Modern architecture is a lot like modern art – you either love it or hate it. Working in a rapidly growing CBD with a relatively new built-up environment is a bit like wandering through an art gallery of ever-changing exhibitions. While Melbourne has preserved many of its old masters, modern building design has always been contentious. Mid-century design (circa 1945-1965) is currently enjoying a renaissance in interiors, but our landmark skyscrapers from the 1960s building boom haven’t enjoyed the same patronage.

A prime example sits right opposite my office: the former Suncorp building at 435-455 Collins Street (corner of William Street). Built in 1965 for National Mutual, it was considered pioneering at the time for incorporating a public plaza on private land. Now, the once sparkling marble facade is curtained-off in shame while the tower is being demolished. Unfortunately the experimental building techniques it employed haven’t stood the test of time and the building literally started falling down.

In an article in The Age City Office Tower Faces Demolition a year ago, Melbourne City Council’s Planning Chairman, Councillor Ken Ong said, “he believed the local heritage significance of the building was outweighed by its current state”. I don’t disagree with the critics on this one. Not only is the building an ugly eyesore in its present form, it’s also a painfully long demolition process for those that have to look at it every working day. Later additions to the Market Street tower would have horrified the original architects. Similarly, it’s karma for the loss of the 1841 Western Market on the same site – a tragedy for early Victorian heritage enthusiasts.

Late last year The National Trust published Melbourne’s Marvellous Modernism: A Comparative Analysis of Post-War Modern Architecture in Melbourne’s CBD 1955 -1975. It’s a fascinating look at the history of the city though the buildings of the mid-century period. From curtain walls to exposed structures, brutalist and international styles, those still standing make an interesting walking tour if you are outside in the city at lunchtime. ICI House (now Orica, at 4 Nicholson Street, East Melbourne) is Wallpaper City Guide worthy and the former BHP House (140 William Street), which echoes the famous John Hancock Center in Chicago, is one of my favourites.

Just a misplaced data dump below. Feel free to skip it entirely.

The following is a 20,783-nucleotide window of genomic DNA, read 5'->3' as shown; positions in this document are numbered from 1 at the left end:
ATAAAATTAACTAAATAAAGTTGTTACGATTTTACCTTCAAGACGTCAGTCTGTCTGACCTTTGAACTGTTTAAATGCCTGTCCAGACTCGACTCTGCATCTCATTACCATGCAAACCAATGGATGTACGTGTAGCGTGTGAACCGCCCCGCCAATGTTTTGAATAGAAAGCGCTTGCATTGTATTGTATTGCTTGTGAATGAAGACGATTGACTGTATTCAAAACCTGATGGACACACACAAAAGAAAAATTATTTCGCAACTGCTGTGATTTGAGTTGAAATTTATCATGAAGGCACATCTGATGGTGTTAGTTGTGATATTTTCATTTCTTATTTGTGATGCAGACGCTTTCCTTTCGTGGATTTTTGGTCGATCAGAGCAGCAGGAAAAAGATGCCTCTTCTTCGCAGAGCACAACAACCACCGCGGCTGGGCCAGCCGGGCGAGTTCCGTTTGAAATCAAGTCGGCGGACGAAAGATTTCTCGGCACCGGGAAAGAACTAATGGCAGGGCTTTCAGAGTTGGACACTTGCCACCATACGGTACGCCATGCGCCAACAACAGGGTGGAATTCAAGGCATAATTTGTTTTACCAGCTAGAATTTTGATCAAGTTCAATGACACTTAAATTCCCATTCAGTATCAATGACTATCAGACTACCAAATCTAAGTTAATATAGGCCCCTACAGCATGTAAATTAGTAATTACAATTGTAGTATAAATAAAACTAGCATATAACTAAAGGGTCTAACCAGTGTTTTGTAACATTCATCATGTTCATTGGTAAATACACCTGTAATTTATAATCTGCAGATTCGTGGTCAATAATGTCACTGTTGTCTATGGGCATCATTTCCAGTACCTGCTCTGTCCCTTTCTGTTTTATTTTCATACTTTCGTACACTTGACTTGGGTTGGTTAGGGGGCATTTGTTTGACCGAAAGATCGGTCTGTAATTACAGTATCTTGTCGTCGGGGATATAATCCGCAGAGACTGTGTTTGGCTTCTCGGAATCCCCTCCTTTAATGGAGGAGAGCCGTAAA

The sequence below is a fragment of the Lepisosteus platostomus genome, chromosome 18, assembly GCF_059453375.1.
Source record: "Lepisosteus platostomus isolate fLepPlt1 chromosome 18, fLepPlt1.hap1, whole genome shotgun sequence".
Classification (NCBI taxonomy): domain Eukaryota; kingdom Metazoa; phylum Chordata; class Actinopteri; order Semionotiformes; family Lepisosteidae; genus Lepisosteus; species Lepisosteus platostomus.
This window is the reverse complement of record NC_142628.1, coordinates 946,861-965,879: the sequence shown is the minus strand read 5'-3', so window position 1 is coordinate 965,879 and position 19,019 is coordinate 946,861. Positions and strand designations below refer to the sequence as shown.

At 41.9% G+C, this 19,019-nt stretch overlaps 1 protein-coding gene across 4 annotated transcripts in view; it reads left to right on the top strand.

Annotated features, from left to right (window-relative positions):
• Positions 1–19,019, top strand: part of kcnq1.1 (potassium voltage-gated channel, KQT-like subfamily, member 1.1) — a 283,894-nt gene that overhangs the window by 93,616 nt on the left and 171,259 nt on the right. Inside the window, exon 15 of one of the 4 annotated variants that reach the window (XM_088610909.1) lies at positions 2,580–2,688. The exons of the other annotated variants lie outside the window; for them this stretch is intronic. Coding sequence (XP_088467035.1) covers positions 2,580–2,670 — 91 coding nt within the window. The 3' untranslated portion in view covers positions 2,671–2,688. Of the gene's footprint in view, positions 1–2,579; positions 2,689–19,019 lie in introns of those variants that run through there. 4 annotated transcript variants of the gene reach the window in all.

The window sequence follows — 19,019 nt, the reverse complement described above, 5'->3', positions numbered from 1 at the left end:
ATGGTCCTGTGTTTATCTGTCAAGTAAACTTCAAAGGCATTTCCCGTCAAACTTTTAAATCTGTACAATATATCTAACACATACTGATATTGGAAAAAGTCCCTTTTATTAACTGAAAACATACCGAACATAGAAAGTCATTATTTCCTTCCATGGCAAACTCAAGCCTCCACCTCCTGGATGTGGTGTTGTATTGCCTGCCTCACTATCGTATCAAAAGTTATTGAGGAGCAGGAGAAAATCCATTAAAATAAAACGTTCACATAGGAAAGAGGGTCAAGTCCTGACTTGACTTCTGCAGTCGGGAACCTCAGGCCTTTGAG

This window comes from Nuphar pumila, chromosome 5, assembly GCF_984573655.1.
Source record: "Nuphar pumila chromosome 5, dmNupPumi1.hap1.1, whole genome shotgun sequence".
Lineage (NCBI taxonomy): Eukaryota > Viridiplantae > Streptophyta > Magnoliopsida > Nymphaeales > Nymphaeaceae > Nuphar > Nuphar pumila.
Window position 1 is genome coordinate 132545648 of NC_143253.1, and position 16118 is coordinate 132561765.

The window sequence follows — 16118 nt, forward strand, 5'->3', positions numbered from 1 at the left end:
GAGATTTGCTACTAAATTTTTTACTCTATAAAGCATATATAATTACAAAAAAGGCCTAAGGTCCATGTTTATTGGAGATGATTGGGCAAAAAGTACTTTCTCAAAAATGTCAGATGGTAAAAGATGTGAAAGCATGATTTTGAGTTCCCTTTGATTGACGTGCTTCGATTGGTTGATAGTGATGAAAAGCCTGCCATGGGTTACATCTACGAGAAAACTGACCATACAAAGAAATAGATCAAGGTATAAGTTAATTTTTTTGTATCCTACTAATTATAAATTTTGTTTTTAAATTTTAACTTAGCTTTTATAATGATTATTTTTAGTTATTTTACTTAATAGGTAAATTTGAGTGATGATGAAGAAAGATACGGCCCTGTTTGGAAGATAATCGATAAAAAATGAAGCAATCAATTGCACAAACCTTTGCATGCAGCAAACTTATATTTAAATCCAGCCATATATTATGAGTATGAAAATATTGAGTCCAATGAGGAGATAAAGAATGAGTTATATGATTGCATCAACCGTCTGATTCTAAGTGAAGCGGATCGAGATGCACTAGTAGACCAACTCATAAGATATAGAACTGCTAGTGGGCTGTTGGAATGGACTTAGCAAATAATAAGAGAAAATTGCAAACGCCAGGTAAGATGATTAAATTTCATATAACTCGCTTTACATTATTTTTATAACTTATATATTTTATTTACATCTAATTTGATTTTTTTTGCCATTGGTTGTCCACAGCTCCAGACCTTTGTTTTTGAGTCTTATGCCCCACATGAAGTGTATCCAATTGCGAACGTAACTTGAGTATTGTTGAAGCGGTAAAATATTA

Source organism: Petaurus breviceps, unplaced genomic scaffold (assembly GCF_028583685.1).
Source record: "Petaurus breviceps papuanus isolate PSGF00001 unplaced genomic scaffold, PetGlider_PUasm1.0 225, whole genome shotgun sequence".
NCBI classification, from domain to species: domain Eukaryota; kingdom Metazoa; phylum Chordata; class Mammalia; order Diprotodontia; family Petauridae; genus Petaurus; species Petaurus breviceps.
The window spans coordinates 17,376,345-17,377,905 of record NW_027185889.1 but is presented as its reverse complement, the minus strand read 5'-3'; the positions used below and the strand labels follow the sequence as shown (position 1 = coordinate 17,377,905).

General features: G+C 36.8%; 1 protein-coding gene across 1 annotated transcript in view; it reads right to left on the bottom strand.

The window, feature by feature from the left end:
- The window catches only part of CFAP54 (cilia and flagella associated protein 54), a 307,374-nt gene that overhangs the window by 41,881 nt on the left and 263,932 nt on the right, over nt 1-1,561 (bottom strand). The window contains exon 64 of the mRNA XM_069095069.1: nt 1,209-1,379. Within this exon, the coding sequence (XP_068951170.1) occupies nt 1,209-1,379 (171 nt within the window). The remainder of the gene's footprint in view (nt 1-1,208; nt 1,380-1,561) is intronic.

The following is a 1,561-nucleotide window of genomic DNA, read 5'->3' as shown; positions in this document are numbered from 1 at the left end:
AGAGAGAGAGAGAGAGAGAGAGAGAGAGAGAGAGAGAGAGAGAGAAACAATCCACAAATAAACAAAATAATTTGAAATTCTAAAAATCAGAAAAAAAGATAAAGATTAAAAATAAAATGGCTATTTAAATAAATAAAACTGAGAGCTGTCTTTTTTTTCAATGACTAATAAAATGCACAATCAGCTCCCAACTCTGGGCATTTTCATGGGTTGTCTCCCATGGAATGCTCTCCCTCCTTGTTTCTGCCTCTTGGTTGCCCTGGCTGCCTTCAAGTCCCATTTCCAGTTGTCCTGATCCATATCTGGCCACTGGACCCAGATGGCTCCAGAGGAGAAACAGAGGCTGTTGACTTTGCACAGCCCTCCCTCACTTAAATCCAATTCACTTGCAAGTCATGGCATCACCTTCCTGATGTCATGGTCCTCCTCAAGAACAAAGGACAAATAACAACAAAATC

Removing the much loathed Gas and Fuel building on Flinders Street was an emotional triumph for the Kennett Government in the late 1990s. It made way for the infinitely more popular Federation Square we enjoy today. I would love to swing a wrecking ball at the 1960s era Victorian Government buildings at 1 Treasury Place too, thereby restoring the open space around the Old Treasury where it meets Fitzroy Gardens.

As Melbourne grows upwards and our skyline becomes increasingly dense, we’ll soon be deciding the fate of other buildings that were conceived to house office workers in the 1960s, some of which are still in use today. As attention turns to the 70s, 80s and 90s, languishing skyscrapers from later architectural periods could even be back on the cool list. Of course a superficial look at aesthetics  from the ground says nothing about what it’s actually like to work in a building that’s 50 years old… you’ll have to tell me.

Next time you’re rushing through your city, take a moment to look up. Depending on your point of view, you may be delighted or horrified by what towers above you.

What are some of your favourite office buildings in your city? Which ones would you love to revamp?

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